Baseball—a major symptom and casualty of the deterioration of our culture
(July 15: this thread is still continuing, three days after it started.)
David B. writes:
You once told me that you were a football fan until the late 1960s. Were you ever a baseball fan, or a New York Yankee fan? I was a Yankee fan in my childhood.
This is the last year for the present Yankee Stadium. They are building a new one in the same area, which supposedly will look more like the original, which was redone in the 1970’s. I used to read from the late 60’s until the 90’s that Yankee stadium was in a “bad neighborhood” which held down attendance. However, attendance for the last decade has been very good.
Have you ever gone to Yankee Stadium to see baseball?
I was a Yankees fan when I was kid. In my adult life, I’ve been a baseball fan only intermittently, but when I get into it, I get into it. When I lived in Colorado I ignored professional sports altogether. When I came back East in 1978 I became a big fan of the great 1978 Yankee team and followed the season closely. I was absorbed in the spectacular Mets team of 1985 and 1986. But after the late 1980s, my interest in the game waned and then disappeared. Not because I don’t love the game. I love it. The most insignificant, low-scoring game between two teams that have no chance at the pennant (or whatever they call it nowadays) is still one of the most interesting things in the world. Each game is unique, has its own unfolding shape. Every pitch is interesting to watch. The best game I ever saw (in person) was a Mets game at Shea stadium in 1989 in which there were no runs scored between the fifth and the 15th inning. But I cannot stand what baseball has become.
The last time I was at Yankee stadium was several years ago. The very loud rock music played during the game made it a very unpleasant experience, not something I would want to repeat. they even play loud music during the innings, as well as between innings. It’s an assault on one’s senses and mind and simply destroys the experience and integrity of the game.
As for the neighborhood around Yankee Stadium, I wouldn’t call it a bad neighborhood, in the sense of dangerous or threatening. It’s sort of a run-down neighborhood, which is surprising, given the number of people that go through it to see the games.
David B. replies:
Thanks for the reply. I don’t watch games on TV as much as I used to, but I have noticed the rock music. I had lost interest because of the steroid use, but I’m going to try and watch some games this year.
The gross fat physiques of many of the players, particularly the blacks and Hispanics, combined with their ultra tight uniforms, are repulsive and a complete turnoff. There is nothing of athletic grace about them. For people to go on being uncritical fans means they’ve turned off the normal human dislike of the ugly.
- end of initial entry -
Think of Willie Mays compared to any of these human SUVs playing the game today.
Donald W. writes:
These days, baseball players do not wear their uniforms nearly as tight as they did in the 1970s and 1980s. If you check out Yahoo sports on the internet, you can find lots of photos that will bear this out.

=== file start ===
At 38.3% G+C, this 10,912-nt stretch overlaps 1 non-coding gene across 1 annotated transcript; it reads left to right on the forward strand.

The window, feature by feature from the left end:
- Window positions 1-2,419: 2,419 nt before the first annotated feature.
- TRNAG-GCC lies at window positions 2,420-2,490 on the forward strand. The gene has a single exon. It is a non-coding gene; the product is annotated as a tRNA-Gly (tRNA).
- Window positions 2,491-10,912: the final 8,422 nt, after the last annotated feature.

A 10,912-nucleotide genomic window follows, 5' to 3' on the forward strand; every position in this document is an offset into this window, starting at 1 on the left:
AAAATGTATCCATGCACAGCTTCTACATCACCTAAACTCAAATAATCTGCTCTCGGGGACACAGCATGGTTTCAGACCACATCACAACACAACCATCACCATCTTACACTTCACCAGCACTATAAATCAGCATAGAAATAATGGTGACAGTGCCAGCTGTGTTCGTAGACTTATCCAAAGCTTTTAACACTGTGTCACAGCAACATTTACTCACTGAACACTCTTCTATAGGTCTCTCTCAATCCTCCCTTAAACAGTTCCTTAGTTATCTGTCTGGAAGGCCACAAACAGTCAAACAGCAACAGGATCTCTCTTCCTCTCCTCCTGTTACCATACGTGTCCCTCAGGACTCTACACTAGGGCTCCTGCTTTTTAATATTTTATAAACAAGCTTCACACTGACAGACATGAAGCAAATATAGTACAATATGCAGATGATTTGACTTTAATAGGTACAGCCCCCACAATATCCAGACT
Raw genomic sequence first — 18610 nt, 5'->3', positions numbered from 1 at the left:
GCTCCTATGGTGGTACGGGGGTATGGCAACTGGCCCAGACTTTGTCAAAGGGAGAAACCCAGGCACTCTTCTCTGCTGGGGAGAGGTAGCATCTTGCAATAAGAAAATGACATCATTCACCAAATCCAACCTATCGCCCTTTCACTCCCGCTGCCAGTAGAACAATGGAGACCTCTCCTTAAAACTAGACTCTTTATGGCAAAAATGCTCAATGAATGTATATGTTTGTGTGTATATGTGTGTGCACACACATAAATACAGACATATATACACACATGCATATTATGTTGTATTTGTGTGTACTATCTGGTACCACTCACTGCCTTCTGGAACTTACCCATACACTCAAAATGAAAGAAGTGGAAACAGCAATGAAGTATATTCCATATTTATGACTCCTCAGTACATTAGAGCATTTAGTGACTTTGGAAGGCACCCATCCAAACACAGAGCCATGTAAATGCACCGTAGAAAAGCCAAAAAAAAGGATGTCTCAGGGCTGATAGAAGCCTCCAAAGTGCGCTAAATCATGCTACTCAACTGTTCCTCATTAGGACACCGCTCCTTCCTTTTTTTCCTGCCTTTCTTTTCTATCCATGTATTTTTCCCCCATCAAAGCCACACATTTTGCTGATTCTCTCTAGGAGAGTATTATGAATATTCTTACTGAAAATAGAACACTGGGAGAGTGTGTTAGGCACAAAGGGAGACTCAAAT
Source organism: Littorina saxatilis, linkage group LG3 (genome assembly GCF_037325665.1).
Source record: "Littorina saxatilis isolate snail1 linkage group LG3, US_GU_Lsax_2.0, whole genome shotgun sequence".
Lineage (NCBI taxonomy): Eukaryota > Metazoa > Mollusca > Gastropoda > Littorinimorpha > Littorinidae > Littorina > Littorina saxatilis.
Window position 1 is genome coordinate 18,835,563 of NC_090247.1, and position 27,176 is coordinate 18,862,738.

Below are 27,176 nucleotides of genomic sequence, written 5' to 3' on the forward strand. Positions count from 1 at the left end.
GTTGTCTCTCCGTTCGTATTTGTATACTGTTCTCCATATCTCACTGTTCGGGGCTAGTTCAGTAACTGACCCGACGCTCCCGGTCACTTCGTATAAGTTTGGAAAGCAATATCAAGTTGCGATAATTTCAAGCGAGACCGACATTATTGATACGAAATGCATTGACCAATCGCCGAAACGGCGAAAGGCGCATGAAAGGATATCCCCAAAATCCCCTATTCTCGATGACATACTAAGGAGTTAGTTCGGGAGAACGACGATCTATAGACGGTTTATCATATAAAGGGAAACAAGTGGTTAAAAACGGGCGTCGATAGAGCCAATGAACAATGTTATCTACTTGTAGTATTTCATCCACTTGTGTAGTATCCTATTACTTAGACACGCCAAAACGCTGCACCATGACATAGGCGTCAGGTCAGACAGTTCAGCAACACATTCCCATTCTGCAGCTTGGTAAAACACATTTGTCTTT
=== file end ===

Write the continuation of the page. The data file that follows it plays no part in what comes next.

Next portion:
Maybe some teams’ uniforms have gotten less tight in recent years, but I’ve seen an awful lot that are as I described.
Or maybe, even if the uniforms were also tight in the ’70s, they didn’t seem so tight and so gross, because the players then were still Homo sapiens, rather, as is the case today, Homo SUViens.
Shrewsbury writes (July 13):
Shrewsbury briefly made it back to New York last summer, and took Shrewsbury fils to a game at Yankee Stadium, the third deck of which the elder Shrewsbury were wont to haunt as a yute in the 1960s; Shrewsbury fils is a rabid Yankees fan, apparently by some process of Lamarckian inheritance, since the elder Shrewsbury had ceased to follow baseball soon after he had procreated, and made no attempt to encourage yankeephilia in his progeny.
For the elder Shrewsbury on this foray there was one madeleine-biting moment when he inhaled an air of “dawgs wit kraut”* in the heavy Bronx atmosphere—not the hideously dry, odorless California vacuum which is such a depressing contrast to the rich, muggy, nourishing humidity of Gotham. Generally however the experience was rather ghastly for him. The atomic PA system, the hideous Jumbotron where erewhile the sedate centerfield scoreboard had stood, dominated the environment, filling every moment with strobe effects, colossal images of the players’ talking heads, blaring, eardrum-abusing samples of each player’s favorite pop song whenever he came to bat, with enough bass to liquify one’s internal organs—a scene from Idiocracy. The actual baseball game seemed to be reduced to an insignificant sideshow.
Baseball is a contemplative game, but not one moment for contemplation was permitted. Gone were the sublime summer sounds of wood smacking and leather slapping horsehide, the lazy crowd murmurs, an awareness of breezes…no, it was more like being trapped in a video game than attending a baseball match. It was not an European-American milieu.
What is more, the current ubiquity of the Hispanic player throughout Major League Baseball—I believe the depraved Mets have made a point of hiring Dominicans, who now constitute the majority of the ball club—induces at least in this former enthusiast a sickening ennui. Thanks, but if I want to see concentrations of Lateeenos and hear thumping Lateeeno music, I’ll just walk around my block. (By the way, if Charles Murray is reading this—Mr. Murray, if you still want to trade your domicile in a “white-bread” village for Shrewsbury’s house here in a vibrant SoCal neighborhood where people get shot—let’s talk!) Maybe there’s something wrong with me, but I just couldn’t care less what these Lateeeno players do. It always seems like I’m watching one of those Caribbean winter leagues. One problem of course is that 80% of them are named either Rodriguez, Ramirez, or Gonzalez, so you can’t tell the players even with a scorecard. In short, they don’t seem like real baseball players, and I can’t get interested in watching them. And I never even felt that way about black players, even though I am odious hate-spewing racist scum (well, one can only try).